As the founder of Pineapples with Purpose, Fitzpatrick blends her background in psychology with art to facilitate healing in trauma-focused workshops. She has both seen and personally experienced the increase in depression and anxiety that has accompanied the pandemic. Fitzpatrick uses the metaphor of the pineapple to simplify conversations around mental health, allowing people to move past the “spikiness” and get to the core to address issues. She’s planning to host more virtual sessions on her website in the coming weeks.

Freeman, a Florida State University rising senior and recent recipient of the President’s Undergraduate Humanitarian of the Year Award, found humor in trying to “pass” the paintbrush while home alone. Seated on her blue couch in front of a blank white and yellow backdrop, Freeman waves her brush to reveal her MyahnArt collection. She holds her portrait of Angela Davis, an African-American activist for women’s rights, which is part of the triptych that includes Kathleen Neal Cleaver and Nina Simone.

Freeman spent last summer in Saint-Louis, Senegal, working as an art instructor for nonprofit Maison de la Gare through the FSU Global Scholars Program. The largest painting in her backdrop depicts the young boys she worked with waving brightly colored flags.

The transformation from blank walls to explosions of color motivated Atkinson in her own art-making. Since going into quarantine six weeks ago, she has continued to produce her custom three-dimensional art using mixed media. She builds in layers to give a decadent, jewelry-like feel to her décor and paintings.  Her portion of the #DontRushChallenge video spotlights her painting, “Golden Divide” which she describes as “a river of glass, resin and crystals” and a reflection of her art journey.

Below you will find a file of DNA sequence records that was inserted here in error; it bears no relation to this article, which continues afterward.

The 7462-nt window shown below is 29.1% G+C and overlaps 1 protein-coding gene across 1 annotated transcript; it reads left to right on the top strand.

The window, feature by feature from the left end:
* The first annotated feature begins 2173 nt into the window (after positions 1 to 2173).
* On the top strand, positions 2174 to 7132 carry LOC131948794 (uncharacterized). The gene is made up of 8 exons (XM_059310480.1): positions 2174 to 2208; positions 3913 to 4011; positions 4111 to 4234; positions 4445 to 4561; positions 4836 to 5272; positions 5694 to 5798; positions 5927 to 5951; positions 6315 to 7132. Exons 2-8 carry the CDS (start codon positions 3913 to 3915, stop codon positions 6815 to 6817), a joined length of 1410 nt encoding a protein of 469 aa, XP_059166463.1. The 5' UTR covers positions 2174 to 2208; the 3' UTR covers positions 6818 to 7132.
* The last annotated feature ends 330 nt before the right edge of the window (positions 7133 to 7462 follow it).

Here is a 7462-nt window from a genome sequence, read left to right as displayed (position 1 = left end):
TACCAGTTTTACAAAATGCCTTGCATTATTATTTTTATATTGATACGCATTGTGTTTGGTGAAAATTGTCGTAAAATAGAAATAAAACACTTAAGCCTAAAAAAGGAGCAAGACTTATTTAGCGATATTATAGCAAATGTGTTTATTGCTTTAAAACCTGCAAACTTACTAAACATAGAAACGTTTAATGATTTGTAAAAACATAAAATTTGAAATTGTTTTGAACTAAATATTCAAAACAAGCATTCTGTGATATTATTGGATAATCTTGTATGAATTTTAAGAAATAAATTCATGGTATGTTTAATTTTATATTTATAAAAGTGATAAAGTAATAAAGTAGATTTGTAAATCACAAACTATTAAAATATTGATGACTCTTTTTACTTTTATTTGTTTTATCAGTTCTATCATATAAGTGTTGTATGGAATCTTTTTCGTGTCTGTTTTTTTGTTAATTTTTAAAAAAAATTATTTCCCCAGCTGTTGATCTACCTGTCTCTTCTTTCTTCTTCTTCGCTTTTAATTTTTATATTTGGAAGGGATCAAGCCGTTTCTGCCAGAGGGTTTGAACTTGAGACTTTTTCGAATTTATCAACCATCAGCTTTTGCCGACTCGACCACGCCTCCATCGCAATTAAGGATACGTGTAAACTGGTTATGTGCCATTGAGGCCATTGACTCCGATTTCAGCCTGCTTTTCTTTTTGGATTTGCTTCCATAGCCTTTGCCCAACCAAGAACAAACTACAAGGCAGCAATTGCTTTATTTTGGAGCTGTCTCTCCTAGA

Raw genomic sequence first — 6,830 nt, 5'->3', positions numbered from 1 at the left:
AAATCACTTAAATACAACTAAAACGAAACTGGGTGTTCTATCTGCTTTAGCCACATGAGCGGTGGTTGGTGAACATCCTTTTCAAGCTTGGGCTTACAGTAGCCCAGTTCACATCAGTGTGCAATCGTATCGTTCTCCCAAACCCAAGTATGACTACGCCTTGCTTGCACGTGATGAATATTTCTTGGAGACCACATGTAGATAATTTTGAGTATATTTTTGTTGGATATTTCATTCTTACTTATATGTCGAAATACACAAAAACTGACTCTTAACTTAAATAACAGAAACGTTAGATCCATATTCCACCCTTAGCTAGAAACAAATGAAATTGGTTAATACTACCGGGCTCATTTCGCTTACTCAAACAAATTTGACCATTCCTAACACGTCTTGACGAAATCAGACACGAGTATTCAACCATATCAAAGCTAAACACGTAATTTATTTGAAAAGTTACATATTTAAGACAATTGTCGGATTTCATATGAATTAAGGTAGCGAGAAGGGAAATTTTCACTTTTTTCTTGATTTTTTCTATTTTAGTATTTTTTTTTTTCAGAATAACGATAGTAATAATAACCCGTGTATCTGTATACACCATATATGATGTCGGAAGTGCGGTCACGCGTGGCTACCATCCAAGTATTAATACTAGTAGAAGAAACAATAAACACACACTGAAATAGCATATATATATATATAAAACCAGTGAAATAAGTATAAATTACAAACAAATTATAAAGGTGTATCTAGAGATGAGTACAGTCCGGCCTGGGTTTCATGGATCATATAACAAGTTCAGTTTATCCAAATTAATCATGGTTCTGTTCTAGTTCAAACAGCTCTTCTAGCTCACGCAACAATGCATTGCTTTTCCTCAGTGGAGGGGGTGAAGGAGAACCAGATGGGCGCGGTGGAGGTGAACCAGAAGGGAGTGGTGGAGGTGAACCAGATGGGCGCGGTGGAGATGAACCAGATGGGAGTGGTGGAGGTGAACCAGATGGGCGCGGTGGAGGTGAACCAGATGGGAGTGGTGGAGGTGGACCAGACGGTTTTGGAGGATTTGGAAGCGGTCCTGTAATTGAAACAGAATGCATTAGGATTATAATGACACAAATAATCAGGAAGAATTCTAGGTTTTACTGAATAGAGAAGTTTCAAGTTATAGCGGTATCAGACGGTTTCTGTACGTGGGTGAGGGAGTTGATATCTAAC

“I wasn’t picking up my paintbrush because of the unexpected change and I was wondering if I was crazy for chasing this type of dream,” says Fitzpatrick. “But I’m lucky to have a tribe of strong, supportive family and friends. Some people offered me laughs, validated my feelings or invited me to groups. Connectedness has helped me and now I can create.”

As Atkinson progressed through her own stages of quarantine — craving touch and yearning to be near friends and family — she has found solace in art and answering online questions from aspiring painters and business owners.

“Sometimes you’re in a place of having to be pulled up and sometimes you’re having to pull someone up to be with you, and that’s what I want to do as an artist,” says Atkinson.

Amanda Sieradzki is the feature writer for the Council on Culture & Arts. COCA is the capital area’s umbrella agency for arts and culture (www.tallahasseearts.org). This article is part of COCA’s Creativity Persists collection which highlights how our community uses the arts to stay connected and inspired during the COVID-19 pandemic. 

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END OF EXCERPT

MISSY COOPER-ART OF MISSY COOPER FACEBOOK/INSTAGRAM

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KADIJAH CHRISTIE-ART OF AUSET-FACEBOOK/INSTAGRAM/WEBSITE

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JASMINE JACKSON- JASMINE PAINTS DOPE ART– FACEBOOK/INSTAGRAM

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BRIANNA MICHELLE SMITH- INSTAGRAM

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BRIAUNA WALKER- FACEBOOK/INSTAGRAM

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EDITH SIA JUANA: FACEBOOK/INSTAGRAM